Tom Lee / Stuff
The former historian property comprises over half an acre of bushland and offers views of the Wharekawa Estuary. Until recently, it belonged to the University of Waikato.
Historian Michael King’s Coromandel Writers’ Retreat may be part of a Hauraki Treaty settlement.
The Crown bought the half-hectare section at Ōpoutere, north of Whangamatā as part of the Treaty Settlement Landbank in April for $1.4 million.
The house was owned by King and his wife, Maria Jungowska, in the late 1980s, and has more recently been used by creatives and scholars from the University of Waikato as a vacation home and writers’ retreat.
The purchase comes after lengthy negotiations with the university.
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Toitū Te Whenua Land Information New Zealand Head of Crown Property Sonya Wikitera said the land would be returned to the Hauraki Collective – a group of 12 Hauraki iwi.
“The Crown purchased this historic site from the University of Waikato for the Treaty Settlement Landbank, so that they could offer the local iwi Hauraki collective a right of refusal,” Wikitera said.
“The university no longer wished to own the house and legislation giving effect to the Pare Hauraki class action deed has yet to be enacted.”
The University of Waikato bought the property – which includes more than half a hectare of bushland and views of the Wharekawa estuary – in April 2008 for $720,000, below market value at the time.
The residence, where King wrote many of his important works, could be reserved by academic staff for private use for a small fee, or used as a creative space for academic staff to write, free of charge.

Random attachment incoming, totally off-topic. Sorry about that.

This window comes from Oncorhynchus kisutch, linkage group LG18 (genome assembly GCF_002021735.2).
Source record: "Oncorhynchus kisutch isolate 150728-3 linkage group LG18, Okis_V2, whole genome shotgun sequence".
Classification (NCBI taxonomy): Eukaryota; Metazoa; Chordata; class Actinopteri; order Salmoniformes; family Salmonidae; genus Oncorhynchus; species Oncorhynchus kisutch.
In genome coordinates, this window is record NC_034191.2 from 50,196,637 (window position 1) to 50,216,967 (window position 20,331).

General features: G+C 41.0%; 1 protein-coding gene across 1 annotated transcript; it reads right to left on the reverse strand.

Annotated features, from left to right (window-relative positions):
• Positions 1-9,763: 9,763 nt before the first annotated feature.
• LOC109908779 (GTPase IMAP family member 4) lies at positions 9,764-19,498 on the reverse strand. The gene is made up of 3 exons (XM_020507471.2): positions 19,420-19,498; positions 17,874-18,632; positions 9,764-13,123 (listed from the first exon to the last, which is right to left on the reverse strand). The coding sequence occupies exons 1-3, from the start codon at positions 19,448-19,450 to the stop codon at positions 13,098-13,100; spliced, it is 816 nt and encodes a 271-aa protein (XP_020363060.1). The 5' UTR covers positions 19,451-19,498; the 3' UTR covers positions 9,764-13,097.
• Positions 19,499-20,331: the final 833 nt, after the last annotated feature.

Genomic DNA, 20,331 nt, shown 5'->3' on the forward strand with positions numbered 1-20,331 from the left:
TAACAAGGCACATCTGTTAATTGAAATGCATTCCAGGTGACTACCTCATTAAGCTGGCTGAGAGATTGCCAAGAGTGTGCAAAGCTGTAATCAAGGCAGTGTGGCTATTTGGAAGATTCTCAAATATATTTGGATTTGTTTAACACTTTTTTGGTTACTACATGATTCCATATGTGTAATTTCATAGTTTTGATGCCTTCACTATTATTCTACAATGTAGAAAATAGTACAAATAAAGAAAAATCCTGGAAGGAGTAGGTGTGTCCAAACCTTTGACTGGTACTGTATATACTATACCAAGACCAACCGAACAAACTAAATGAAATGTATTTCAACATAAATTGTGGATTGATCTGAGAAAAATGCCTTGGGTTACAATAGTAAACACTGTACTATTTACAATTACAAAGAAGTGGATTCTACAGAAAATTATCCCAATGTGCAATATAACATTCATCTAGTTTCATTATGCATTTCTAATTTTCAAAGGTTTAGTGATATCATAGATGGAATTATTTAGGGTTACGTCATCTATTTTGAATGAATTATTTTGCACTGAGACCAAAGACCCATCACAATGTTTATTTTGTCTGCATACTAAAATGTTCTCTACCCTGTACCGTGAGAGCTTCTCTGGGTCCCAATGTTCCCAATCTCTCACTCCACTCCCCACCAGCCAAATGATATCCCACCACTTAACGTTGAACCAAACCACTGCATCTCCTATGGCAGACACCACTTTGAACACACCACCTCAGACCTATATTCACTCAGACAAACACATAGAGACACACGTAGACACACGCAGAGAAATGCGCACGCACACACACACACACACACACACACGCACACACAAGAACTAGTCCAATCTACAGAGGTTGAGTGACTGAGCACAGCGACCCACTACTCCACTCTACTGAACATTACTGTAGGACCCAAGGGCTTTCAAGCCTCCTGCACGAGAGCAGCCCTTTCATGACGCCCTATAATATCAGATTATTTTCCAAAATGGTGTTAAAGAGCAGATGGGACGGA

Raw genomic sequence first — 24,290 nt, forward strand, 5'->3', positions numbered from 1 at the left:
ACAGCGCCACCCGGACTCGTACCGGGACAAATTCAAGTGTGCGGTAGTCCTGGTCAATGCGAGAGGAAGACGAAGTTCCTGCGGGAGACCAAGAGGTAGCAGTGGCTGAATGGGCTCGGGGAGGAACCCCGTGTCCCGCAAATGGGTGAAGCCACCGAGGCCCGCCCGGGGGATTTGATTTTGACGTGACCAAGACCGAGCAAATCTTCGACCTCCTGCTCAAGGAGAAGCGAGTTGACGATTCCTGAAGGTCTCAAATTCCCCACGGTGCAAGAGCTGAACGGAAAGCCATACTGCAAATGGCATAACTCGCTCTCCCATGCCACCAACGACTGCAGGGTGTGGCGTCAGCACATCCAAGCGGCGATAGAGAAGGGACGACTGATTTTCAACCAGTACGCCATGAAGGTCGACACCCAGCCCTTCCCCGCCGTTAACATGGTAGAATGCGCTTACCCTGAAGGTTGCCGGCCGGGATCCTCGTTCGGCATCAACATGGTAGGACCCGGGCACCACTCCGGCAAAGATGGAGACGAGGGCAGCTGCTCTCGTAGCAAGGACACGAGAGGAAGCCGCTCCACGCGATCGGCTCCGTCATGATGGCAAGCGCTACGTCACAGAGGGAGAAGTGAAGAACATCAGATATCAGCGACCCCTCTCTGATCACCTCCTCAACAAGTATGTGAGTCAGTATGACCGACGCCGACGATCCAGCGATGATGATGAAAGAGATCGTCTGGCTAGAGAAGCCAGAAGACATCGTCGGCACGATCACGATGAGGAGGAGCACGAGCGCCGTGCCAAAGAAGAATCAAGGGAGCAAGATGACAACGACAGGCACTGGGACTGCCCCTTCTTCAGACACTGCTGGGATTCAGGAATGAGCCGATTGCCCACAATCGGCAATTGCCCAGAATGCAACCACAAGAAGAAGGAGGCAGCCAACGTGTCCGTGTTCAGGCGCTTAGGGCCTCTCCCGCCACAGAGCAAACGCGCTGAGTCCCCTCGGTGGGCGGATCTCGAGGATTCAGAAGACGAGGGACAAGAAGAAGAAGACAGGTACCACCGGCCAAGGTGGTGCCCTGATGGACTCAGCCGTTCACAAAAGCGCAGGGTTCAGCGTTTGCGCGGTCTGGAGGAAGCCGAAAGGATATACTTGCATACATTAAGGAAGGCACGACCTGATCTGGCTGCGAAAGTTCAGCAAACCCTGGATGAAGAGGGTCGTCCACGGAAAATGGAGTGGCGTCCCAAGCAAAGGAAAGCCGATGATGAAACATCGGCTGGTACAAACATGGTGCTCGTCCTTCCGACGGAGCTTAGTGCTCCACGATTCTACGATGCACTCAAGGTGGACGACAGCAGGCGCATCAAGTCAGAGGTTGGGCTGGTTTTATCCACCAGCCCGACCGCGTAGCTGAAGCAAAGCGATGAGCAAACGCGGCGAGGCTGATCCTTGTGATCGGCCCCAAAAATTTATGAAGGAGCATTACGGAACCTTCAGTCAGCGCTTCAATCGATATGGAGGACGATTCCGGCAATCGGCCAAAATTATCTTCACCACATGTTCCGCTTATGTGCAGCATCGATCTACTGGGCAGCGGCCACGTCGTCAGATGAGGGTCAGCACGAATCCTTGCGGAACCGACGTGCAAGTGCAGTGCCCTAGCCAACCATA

However, in 2020 the university was told their below-market-value fees were a violation of tax regulations, Vice-Chancellor Neil Quigley said.
With the property requiring serious maintenance and being little used, selling it seemed like the most sensible route.
“It got to the point where maintenance costs were higher, and the challenges of running a facility like this a considerable distance from the university all started to weigh on us,” Quigley said.
The King family had until the end of January 2021 to buy the Ōpoutere house, but at the time his daughter Rachael King said she needed help preserving the “taonga” site.
Its identification as a potential Treaty settlement, however, nullifies all previous negotiations.
“We are very relieved that the house was saved from being sold on the open market, which would have been a real shame,” Rachael said.
“The market value of the house having doubled since we sold it, the family was unable to exercise our first right of refusal. I’m sure the house and land will be put to good use.
Quigley said he was happy to see a positive outcome after two years of negotiations.
“With … its potential to become a future treaty settlement, it is far better for the Crown to manage this process and these negotiations.”
He said the $1.4 million would go towards the university’s general capital development, but was “not earmarked for anything in particular.”
“The money will only be used to support our overall investment program in the university.”
Things was unable to obtain comment from Hauraki Collective President Paul Majurey by the publication deadlines.